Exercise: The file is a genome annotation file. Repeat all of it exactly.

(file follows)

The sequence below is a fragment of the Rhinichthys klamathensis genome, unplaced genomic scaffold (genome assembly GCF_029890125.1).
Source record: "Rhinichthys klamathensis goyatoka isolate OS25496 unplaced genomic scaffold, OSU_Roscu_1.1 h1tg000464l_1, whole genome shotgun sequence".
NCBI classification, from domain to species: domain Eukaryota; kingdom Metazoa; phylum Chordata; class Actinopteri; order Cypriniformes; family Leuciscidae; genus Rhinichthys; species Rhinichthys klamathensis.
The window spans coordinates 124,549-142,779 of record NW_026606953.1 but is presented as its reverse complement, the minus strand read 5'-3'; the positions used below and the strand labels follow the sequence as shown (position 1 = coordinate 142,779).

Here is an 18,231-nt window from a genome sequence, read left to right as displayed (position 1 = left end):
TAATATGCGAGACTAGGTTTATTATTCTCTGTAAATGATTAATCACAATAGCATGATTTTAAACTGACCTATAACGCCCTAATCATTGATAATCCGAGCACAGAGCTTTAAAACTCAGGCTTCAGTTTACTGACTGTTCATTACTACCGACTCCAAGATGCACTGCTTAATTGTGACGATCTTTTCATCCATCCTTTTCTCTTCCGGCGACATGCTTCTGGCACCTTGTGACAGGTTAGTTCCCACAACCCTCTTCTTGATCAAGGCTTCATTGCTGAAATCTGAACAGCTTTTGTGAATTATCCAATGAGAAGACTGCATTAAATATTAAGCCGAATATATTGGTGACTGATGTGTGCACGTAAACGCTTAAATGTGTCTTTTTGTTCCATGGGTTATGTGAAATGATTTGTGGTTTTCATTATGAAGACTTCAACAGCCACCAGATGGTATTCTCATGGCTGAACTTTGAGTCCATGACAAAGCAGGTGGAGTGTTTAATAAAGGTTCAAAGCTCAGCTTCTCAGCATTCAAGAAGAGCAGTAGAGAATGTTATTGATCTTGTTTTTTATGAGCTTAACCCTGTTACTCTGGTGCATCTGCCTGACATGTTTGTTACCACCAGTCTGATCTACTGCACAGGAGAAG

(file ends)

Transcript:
The sequence below is a fragment of the Rhinichthys klamathensis genome, unplaced genomic scaffold (genome assembly GCF_029890125.1).
Source record: "Rhinichthys klamathensis goyatoka isolate OS25496 unplaced genomic scaffold, OSU_Roscu_1.1 h1tg000464l_1, whole genome shotgun sequence".
NCBI classification, from domain to species: domain Eukaryota; kingdom Metazoa; phylum Chordata; class Actinopteri; order Cypriniformes; family Leuciscidae; genus Rhinichthys; species Rhinichthys klamathensis.
The window spans coordinates 124,549-142,779 of record NW_026606953.1 but is presented as its reverse complement, the minus strand read 5'-3'; the positions used below and the strand labels follow the sequence as shown (position 1 = coordinate 142,779).

Here is an 18,231-nt window from a genome sequence, read left to right as displayed (position 1 = left end):
TAATATGCGAGACTAGGTTTATTATTCTCTGTAAATGATTAATCACAATAGCATGATTTTAAACTGACCTATAACGCCCTAATCATTGATAATCCGAGCACAGAGCTTTAAAACTCAGGCTTCAGTTTACTGACTGTTCATTACTACCGACTCCAAGATGCACTGCTTAATTGTGACGATCTTTTCATCCATCCTTTTCTCTTCCGGCGACATGCTTCTGGCACCTTGTGACAGGTTAGTTCCCACAACCCTCTTCTTGATCAAGGCTTCATTGCTGAAATCTGAACAGCTTTTGTGAATTATCCAATGAGAAGACTGCATTAAATATTAAGCCGAATATATTGGTGACTGATGTGTGCACGTAAACGCTTAAATGTGTCTTTTTGTTCCATGGGTTATGTGAAATGATTTGTGGTTTTCATTATGAAGACTTCAACAGCCACCAGATGGTATTCTCATGGCTGAACTTTGAGTCCATGACAAAGCAGGTGGAGTGTTTAATAAAGGTTCAAAGCTCAGCTTCTCAGCATTCAAGAAGAGCAGTAGAGAATGTTATTGATCTTGTTTTTTATGAGCTTAACCCTGTTACTCTGGTGCATCTGCCTGACATGTTTGTTACCACCAGTCTGATCTACTGCACAGGAGAAG